Native plant species highlighted in the Ironton library’s new gardens

Volunteers Linda Bennett, Jim Hemphill and Mariah Fabry do some weeding.

Thanks to the hard work of local volunteers, two installations at the Ozark Regional Library in Ironton tell a different kind of story.

In a general way, it is the story of native plants of the area and the other flora and fauna that interact with them. And it all came about with a little bit of discussion and a lot of volunteer elbow grease.

Last year, Linda Bennett hosted a “Native Plant Workshop” at The Academy in Arcadia. She and her husband, Bill, have an interest in native plants and have spent years with other volunteers in St. Louis planting native gardens around the city.

“We were at the workshop,” said Mariah Fabry and her husband, Jim Hemphill, “and (Library Director) Holly (Martin Huffman) sat down at a table with me and a couple of my friends.”

During the conversation, Fabry made the comment that she thought it would be neat if some of the public areas in The Valley had native  species planted.  The idea germinated.

Both the Fabrys and the Bennetts talked to Holly and Holly talked to the library board and now there are two new gardens at the library for the public to enjoy.

The Wild 4 Bees Garden designed and planted by Mariah and family in front of the library focuses on the 4 Bees—Butterflies, Birds, Bees and Books. Wild Missouri flowers, shrubs, ferns and trees are featured as well as a rustic bench under a trellis of native red cedar, both built by Jim Hemphill. The trellis hosts native Red Honeysuckle-Lonicera sempervirens, and Purple hya

cinth beans. 

All of the Wild for Bees Garden plants were transplanted from Mariah’s and Jim’s rural property.

“We’ve been conditioned to choose exotic plants for our gardens,” said Mariah, “but they’re simply statues in our yards - most of those flowers and shrubs from Japan and China don’t host Monarch caterpillars or provide nectar for native bees. I watched a flowering Almond for two springs, and never saw an insect visit it. We removed it and planted several Amorpha canescens - Leadplants - from the Missouri Conservation Department, which are loudly abuzz with honeybees and native bees all thru their bloom season.”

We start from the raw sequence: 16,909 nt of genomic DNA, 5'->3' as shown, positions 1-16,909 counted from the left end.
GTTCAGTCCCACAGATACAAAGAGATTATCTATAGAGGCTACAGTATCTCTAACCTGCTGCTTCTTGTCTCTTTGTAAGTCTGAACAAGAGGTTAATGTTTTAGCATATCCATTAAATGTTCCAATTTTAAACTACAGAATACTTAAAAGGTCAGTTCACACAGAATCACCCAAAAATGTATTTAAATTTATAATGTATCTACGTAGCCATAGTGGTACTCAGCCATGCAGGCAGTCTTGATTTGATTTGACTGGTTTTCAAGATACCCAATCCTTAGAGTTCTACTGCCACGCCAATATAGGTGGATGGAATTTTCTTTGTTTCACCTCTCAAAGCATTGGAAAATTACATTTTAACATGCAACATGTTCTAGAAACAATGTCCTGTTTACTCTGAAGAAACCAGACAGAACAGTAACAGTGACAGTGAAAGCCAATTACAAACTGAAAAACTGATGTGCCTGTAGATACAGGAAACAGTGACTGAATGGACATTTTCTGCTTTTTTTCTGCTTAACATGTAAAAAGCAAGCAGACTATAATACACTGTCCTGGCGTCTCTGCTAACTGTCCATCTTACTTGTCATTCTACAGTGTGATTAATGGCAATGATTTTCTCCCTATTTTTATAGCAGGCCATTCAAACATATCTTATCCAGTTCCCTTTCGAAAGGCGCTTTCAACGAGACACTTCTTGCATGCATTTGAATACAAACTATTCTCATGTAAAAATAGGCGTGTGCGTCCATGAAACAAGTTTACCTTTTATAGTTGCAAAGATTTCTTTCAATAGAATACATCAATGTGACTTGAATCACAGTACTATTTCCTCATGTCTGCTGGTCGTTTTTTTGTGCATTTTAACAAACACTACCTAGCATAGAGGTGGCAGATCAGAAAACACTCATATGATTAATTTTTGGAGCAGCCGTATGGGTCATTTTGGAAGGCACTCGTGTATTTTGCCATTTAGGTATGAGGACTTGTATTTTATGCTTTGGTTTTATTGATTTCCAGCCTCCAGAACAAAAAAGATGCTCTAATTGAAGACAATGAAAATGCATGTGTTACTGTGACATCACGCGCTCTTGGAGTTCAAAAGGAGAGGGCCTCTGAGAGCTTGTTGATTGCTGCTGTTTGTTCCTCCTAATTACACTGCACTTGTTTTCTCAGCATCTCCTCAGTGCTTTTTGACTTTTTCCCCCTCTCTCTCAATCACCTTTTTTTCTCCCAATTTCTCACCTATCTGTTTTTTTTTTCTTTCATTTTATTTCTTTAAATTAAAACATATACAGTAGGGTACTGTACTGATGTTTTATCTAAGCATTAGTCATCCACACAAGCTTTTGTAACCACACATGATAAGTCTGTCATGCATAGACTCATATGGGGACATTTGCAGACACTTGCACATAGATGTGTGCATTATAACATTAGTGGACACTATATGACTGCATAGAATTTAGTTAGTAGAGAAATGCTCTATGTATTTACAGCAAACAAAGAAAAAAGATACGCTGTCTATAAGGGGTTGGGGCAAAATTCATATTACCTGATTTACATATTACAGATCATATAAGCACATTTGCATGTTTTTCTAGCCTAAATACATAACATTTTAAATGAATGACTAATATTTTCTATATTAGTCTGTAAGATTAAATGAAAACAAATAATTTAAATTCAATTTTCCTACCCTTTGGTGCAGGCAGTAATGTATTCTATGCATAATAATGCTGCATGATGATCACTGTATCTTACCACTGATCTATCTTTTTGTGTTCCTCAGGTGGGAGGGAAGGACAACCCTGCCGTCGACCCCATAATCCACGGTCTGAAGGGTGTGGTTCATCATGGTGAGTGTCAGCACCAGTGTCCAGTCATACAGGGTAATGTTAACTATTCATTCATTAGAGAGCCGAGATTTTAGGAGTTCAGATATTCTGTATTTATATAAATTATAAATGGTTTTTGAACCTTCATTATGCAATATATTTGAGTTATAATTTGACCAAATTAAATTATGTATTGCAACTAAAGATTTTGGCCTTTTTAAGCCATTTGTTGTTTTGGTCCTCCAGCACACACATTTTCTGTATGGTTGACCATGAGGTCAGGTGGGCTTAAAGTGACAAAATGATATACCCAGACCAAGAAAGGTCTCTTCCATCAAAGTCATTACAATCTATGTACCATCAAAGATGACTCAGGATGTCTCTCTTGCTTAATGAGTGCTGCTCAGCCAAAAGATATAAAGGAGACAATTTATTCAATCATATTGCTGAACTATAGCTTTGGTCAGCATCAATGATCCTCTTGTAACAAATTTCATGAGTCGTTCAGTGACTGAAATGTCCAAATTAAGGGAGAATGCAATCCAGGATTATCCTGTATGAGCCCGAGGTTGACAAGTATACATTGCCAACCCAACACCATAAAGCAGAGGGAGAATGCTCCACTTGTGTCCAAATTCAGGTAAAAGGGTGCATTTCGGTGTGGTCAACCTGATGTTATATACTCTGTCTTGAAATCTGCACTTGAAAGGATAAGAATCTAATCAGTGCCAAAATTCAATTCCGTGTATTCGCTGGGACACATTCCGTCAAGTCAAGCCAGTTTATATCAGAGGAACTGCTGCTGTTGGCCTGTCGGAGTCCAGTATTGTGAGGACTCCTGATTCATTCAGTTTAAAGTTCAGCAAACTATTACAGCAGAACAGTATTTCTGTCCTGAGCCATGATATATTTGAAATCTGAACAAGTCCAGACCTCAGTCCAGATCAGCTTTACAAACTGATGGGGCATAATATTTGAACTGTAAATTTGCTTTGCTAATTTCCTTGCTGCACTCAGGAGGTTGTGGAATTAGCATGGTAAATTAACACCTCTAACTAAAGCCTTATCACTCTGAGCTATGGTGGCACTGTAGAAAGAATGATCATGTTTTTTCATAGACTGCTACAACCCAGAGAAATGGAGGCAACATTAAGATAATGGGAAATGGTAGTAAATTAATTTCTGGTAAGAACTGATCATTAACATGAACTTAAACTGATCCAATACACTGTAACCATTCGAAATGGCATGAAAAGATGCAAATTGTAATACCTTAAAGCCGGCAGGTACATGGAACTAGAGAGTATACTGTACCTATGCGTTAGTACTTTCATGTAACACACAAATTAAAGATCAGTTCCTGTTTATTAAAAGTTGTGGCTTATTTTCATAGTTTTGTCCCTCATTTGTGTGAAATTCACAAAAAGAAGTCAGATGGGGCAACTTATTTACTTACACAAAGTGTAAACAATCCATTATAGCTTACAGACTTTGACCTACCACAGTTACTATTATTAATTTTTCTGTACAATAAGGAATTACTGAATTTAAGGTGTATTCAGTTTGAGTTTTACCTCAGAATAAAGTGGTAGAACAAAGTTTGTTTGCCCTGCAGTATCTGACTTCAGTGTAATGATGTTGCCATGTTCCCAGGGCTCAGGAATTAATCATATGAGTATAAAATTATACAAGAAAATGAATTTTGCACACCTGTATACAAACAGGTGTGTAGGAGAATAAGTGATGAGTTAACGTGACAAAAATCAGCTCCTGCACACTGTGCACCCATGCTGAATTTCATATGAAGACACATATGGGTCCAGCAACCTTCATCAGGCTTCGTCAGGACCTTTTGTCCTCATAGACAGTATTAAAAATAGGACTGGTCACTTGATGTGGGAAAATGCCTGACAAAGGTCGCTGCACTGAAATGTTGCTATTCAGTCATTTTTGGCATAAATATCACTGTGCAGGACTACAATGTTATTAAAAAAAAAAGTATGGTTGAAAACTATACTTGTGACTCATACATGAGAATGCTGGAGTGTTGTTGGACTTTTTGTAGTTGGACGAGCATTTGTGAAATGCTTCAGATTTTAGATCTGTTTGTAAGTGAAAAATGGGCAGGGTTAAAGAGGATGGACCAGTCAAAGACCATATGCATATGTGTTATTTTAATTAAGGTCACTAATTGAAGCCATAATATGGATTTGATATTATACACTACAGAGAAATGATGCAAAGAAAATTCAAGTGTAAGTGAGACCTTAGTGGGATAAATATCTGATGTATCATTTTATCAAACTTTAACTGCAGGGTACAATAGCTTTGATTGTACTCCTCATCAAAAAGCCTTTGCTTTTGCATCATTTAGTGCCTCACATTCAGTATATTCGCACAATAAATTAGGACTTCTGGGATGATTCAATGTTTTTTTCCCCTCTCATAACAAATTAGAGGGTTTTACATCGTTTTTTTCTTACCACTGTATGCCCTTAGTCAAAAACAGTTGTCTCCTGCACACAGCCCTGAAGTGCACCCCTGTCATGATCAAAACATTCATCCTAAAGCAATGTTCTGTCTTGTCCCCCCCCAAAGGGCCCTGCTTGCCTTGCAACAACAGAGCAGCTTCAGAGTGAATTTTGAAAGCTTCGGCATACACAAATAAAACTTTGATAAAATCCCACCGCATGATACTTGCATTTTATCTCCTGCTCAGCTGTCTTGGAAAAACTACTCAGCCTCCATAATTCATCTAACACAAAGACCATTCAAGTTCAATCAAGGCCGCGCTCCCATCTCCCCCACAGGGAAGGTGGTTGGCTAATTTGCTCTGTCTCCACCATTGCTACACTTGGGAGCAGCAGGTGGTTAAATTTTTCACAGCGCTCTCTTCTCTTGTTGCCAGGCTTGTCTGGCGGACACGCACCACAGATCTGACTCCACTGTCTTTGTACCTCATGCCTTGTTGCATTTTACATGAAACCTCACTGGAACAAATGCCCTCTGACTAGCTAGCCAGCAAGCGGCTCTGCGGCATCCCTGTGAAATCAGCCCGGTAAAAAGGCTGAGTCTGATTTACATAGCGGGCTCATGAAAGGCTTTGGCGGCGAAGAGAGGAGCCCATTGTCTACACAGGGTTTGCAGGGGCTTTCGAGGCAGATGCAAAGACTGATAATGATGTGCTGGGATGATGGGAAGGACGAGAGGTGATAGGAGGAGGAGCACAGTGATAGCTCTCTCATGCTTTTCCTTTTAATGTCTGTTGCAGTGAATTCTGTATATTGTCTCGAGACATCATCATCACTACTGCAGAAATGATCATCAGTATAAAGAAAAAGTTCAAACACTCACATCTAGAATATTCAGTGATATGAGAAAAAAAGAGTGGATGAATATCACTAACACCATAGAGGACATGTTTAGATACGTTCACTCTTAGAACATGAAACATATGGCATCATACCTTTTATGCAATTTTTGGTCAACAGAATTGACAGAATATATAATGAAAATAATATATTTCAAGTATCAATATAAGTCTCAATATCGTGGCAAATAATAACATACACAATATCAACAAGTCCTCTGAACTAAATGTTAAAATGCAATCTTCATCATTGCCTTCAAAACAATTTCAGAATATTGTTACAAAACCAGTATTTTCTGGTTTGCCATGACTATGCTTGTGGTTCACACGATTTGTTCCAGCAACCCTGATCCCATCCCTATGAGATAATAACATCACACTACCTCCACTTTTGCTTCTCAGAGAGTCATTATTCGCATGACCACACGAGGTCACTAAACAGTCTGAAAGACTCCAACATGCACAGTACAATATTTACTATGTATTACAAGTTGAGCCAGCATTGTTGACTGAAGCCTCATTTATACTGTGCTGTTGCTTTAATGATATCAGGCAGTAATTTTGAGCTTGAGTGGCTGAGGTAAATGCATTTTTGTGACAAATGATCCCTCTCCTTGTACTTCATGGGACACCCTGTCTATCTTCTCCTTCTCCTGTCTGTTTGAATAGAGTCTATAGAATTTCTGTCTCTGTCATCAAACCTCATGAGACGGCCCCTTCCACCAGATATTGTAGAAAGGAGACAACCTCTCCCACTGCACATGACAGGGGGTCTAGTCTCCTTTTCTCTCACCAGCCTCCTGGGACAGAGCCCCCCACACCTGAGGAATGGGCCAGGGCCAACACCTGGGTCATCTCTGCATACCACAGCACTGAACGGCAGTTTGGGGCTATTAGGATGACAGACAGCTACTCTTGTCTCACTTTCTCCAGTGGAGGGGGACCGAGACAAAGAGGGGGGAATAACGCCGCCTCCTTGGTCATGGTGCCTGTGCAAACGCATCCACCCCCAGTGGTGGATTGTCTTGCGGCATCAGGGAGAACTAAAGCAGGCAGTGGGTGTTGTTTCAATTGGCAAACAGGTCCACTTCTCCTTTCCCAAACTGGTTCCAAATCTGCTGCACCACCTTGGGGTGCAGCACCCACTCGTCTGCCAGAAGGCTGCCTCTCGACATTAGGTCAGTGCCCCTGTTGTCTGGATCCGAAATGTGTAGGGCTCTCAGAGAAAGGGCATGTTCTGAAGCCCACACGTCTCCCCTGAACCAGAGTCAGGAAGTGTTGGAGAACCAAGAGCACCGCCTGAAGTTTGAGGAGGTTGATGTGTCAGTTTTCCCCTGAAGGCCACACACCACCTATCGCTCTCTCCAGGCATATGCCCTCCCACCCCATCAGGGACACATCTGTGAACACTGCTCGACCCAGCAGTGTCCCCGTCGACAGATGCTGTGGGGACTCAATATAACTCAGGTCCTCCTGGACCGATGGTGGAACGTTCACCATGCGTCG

Technically the plants are either native or “naturalized” varieties.

“Some of them are what is called “naturalized plants,” Mariah explained. “They came from Europe and became naturalized here. Plants like Queen Anne’s Lace that were not part of our American Heritage until European settlers arrived.”

The Native Missouri Landscape plants or all native plants produced at Missouri Wildflowers Nursery near Jefferson City.

The plants were purchased through a grant from “Wild Ones,” and organization that encourages native plants in the landscape.

“Bill and I have been members of Wild Ones for a long, long time in St. Louis and we have planted countless native gardens,” Linda said. “Normally the organization doesn’t give grants outside the St. Louis area, but since Bill and I had been on the board and they knew us, they knew we would maintain it and gave us the grant.”

Linda said she chose plants for their color and size and nutrient needs and with an idea that something would be blooming in the garden from spring through fall. (A list of the plants is in a box on this page.)

Bennett will stage another native plant workshop in September. and the volunteers hope to encourage more volunteers to help with the planting, weeding and general maintenance the gardens require.

“We would love to have (plant) donations from other people,” Mariah said. “I think it would be wonderful if families or groups wanted to adopt a section, because it is a big expanse out there and it is sloped so it will take some doing to plant the whole thing like we would like to eventually do.”

Huffman commended the gardeners: “It is entirely volunteer and I think it is looking beautiful.”

If things go as planned, the gardens will be incorporated into the educational experiences at the library.  Offerings might include such things as Spider Sniffing, Butterfly and Caterpillar Identification, Nature Journals and Photography, Starting Wildflowers from Seed, Rain Gardens, and Herbs for Bees and Humans.

In the fall, Huffman said they intend to plant a memorial dogwood tree in honor of Cal Dothage, a former librarian who was in charge of genealogy and circulation.